Adobol, a Filipino/Mexican food truck, opens a brick-and-mortar taco spot on Federal

Five years ago, Blaine Baggao traded his motorcycle for a food truck.

Now he is motionless.

The owner of Adobo, a Filipino and Mexican food truck, opened a physical restaurant at 3109 Federal Blvd. in West Highland last month.

“I realized I was outselling most food trucks, and I was a one-man team that had people coming to help me out,” Baggao said. “And after coming to the conclusion that I wouldn’t find another person like me who would put in all that time and energy, I decided that another food truck wasn’t the way to go.”

Baggao launched Adobo in 2017, serving dishes inspired by her Filipina grandmother, such as chicken adobo and lumpia, as well as entrees like tacos and green chili fries. The restaurant on Federal has all of that and more, including rice bowls, salads, and burritos.

Adobo also took over the kitchen from First Draft Taproom & Kitchen in RiNo in 2020 and is a local supplier at Meow Wolf. Baggao said Adobo made $156,000 in revenue in 2019, and $600,000 and $2.1 million, respectively, in 2020 and 2021.

Baggao started making 40 pounds of adobo chicken every week for his food truck, and said he now makes 350 pounds twice a week. That’s not counting the 5,000 pounds of adobo chicken he said he cooked for Meow Wolf in the past three months.

Lily O’Neill, Business Den

Baggao wool opened Adobo, its first brick-and-mortar restaurant, in West Highland last month, five years after launching its food truck business.

Adobo’s food truck is now only used for weddings and corporate events. The concept was also featured in a Netflix episode of “Fresh, Fried & Crispy” last year.

“I just passed everyone,” Baggao said. “I slept 20 hours a week. I never slept on a Sunday and committed suicide, even developing heart palpitations. There was no way I would fail because I made sure of it.

Baggao had an unusual start to his career in the food industry.

Before that, he worked at Vanguard in Scottsdale, making even more money for high net worth individuals. But at the age of 27, he suffers from a serious head trauma following a motorcycle accident.

After that, he struggled to communicate with people and turned to food for self-expression.

“Before, I was able to do the standard deviation of portfolios in my head, but I couldn’t even remember a complete sentence that I had just read,” Baggao said. “Instead, I could make a taco or make a dish and that would represent how I felt.”

Baggao returned to the financial industry after moving to Denver in 2014 despite his motorcycle accident. But he went through a messy divorce in 2016 and ended up losing custody of his now 6-year-old daughter.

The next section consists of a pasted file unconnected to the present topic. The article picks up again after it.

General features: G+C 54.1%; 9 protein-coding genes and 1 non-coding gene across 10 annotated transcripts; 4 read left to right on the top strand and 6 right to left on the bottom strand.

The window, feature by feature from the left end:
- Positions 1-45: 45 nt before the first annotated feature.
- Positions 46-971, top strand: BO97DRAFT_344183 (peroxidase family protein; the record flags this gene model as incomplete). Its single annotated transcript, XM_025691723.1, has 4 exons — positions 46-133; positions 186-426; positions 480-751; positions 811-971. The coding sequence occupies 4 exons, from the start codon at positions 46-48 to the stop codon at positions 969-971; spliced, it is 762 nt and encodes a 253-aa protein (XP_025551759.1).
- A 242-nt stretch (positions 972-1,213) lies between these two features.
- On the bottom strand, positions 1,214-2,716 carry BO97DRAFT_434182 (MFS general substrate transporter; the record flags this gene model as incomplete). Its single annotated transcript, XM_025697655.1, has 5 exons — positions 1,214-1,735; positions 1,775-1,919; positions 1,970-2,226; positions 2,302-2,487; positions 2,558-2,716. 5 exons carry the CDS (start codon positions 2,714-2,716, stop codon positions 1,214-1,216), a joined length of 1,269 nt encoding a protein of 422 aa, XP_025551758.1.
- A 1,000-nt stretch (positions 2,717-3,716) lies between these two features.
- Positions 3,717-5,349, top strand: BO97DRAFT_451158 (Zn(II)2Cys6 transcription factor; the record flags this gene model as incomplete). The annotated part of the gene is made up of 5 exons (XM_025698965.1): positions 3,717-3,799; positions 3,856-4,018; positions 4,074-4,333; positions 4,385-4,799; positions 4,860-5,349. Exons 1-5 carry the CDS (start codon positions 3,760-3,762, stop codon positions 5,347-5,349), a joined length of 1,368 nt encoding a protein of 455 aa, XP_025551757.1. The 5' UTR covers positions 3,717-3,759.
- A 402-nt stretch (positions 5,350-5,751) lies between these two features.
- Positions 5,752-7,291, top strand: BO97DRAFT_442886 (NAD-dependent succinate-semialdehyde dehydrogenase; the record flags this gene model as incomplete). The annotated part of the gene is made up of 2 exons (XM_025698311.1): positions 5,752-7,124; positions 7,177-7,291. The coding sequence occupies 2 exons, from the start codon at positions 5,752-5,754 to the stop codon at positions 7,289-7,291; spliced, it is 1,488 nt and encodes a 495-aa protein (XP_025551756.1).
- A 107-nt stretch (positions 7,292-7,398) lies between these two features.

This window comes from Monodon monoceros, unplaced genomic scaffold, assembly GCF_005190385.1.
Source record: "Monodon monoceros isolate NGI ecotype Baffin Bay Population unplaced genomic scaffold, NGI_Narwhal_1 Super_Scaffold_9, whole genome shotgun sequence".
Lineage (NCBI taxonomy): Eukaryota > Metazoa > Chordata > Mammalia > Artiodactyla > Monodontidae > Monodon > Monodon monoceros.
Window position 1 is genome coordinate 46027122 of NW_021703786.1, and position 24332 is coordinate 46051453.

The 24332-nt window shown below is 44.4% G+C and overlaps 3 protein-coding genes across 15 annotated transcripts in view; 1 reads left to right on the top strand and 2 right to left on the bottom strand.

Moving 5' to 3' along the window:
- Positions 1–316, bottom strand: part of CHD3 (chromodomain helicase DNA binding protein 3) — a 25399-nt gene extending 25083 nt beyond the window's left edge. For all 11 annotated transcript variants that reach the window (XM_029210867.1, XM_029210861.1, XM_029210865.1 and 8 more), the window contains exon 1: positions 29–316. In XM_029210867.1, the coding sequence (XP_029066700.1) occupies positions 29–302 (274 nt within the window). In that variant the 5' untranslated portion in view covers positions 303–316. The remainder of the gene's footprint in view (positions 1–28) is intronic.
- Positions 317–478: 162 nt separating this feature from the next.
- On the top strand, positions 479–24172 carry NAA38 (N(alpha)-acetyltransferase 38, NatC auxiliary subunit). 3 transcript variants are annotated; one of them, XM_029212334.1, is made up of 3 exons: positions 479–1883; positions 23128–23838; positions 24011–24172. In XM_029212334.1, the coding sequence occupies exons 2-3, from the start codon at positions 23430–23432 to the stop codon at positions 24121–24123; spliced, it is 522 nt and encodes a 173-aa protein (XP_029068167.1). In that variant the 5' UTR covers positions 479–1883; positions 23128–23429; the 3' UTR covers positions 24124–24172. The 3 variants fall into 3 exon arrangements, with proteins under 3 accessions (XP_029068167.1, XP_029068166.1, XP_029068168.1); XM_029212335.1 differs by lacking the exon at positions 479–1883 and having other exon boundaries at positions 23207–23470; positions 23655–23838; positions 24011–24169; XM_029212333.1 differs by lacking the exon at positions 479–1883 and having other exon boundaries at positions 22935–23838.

“I was a very selfish, numbers-oriented guy, worried about how much money people make and what kind of car you drive,” Baggao said. “But my ego was fundamentally shattered, and I had no reason to be selfish anymore.”

Baggao decided to quit his six-figure job and focus on what he loves, as he had already lost his daughter and mother, who died in 2004.

He started Adobo as a tribute to his late mother, who worked long days as a cardiologist and diagnostician, had her own lab, and always came home to cook dinner for her children.

“She used to say she worked so hard her hair hurt, but she would always come home and be the mother and father,” he said. “She is the inspiration behind my work ethic and the reason I wanted to start my own business.”

Baggao bought Adobo’s food truck in 2017 from Denver Restaurant Equipment Corp., which was sued by Attorney General Phil Weiser in December last year, claiming the company had been selling food trucks without a dealer license since at least 2015. The case has since been dismissed.

“I cashed in my 401K, sold everything I had, but still didn’t have enough, so a friend of mine from my hometown helped out with the rest of the investment,” Baggao said. “I had no other options.”

Just as the food truck was an investment in his future, the restaurant is an investment in his daughter, to whom he hopes to pass his business on. Baggao signed a five-year lease for his new 5,000-square-foot restaurant on Federal in September, but he’s ultimately considering buying the property.

“This corner isn’t going anywhere,” Baggao said. “Speer and Federal will only get busier. I can’t get $3 million right now, but I can get a lease with first right of refusal to lease it back or buy it, as long as I don’t mess this up. You might imagine that this whole corner is a skyscraper, and someone would be willing to pay top dollar for it.

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